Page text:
I just ordered Catching Fire: How Cooking Made Us Human. I can’t wait to read it. Here’s the Publishers Weekly review:
Cooked cuisine was central to the biological and social evolution of humanity, argues this fascinating study. Harvard biological anthropologist Wrangham dates the breakthrough in human evolution to a moment 1.8 million years ago, when, he conjectures, our forebears tamed fire and began cooking… these innovations drove anatomical and physiological changes that make us adapted to eating cooked food the way cows are adapted to eating grass. By making food more digestible and easier to extract energy from, Wrangham reasons, cooking enabled hominids’ jaws, teeth and guts to shrink, freeing up calories to fuel their expanding brains. It also gave rise to pair bonding and table manners, and liberated mankind from the drudgery of chewing.
I have this image of early men and women around a campfire, cooking and sharing the meat the men hunted. This fire may be why people began sitting in circles in the first place (go into any PreK-grade 2 classroom and you’ll see kids having “morning meeting” in a circle; there’s something elemental about humans communicating and learning in that shape).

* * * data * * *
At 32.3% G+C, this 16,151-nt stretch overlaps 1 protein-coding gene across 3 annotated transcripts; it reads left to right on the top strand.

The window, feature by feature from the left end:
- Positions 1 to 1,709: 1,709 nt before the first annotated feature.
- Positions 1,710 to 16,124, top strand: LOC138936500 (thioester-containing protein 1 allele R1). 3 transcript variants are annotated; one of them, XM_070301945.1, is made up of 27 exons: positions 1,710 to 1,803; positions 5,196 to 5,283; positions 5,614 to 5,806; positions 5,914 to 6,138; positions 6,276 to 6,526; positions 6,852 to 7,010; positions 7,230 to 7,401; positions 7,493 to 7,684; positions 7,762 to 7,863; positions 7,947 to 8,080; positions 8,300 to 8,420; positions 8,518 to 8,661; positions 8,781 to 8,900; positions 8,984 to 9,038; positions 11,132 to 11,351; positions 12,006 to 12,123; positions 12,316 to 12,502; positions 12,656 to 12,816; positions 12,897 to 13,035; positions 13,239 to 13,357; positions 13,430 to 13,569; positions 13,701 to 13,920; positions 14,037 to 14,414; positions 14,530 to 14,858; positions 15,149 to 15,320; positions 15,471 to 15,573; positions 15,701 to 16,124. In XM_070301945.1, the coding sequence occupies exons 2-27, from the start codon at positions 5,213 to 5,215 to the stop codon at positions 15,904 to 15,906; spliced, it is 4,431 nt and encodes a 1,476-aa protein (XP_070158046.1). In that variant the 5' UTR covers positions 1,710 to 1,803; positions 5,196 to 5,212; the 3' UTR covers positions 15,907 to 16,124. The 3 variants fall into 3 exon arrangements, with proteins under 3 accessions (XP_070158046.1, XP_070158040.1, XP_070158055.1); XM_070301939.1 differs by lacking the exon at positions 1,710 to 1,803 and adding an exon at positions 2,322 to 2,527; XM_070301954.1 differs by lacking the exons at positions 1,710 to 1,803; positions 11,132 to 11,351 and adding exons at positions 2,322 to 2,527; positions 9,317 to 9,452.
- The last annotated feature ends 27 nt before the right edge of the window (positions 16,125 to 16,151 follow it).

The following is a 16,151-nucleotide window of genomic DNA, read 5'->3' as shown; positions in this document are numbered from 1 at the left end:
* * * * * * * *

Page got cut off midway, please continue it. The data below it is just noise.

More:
I like sitting at round tables to eat with people, as did the early humans. But the reasons we do so are different. They needed to share the fire and cook the meat (unknowingly propelling themselves forward evolutionarily). But more and more lately, I’m feeling like I’m involved in a kind of fire circle too, one that’s pushing humankind forward to the next level. It’s the animal welfare movement.
Now that we have these highly evolved brains, we can do amazing things with them; for instance, make the world better. Like a social group of hominids around a campfire, activists and advocates within a social or political movement share resources, throw wood on the fire, bring what we have to offer to the circle, and huddle together. One person distributes leaflets for an event, another person cleans cages at the shelter. One person goes into classrooms to spread the message of humane education, another collects pet food for food banks. It’s the same feeling of camaraderie and shared purpose as the campfire.
And sometimes our successes make me feel as warmed and as fed as a hominid with a belly full of roasted mammoth.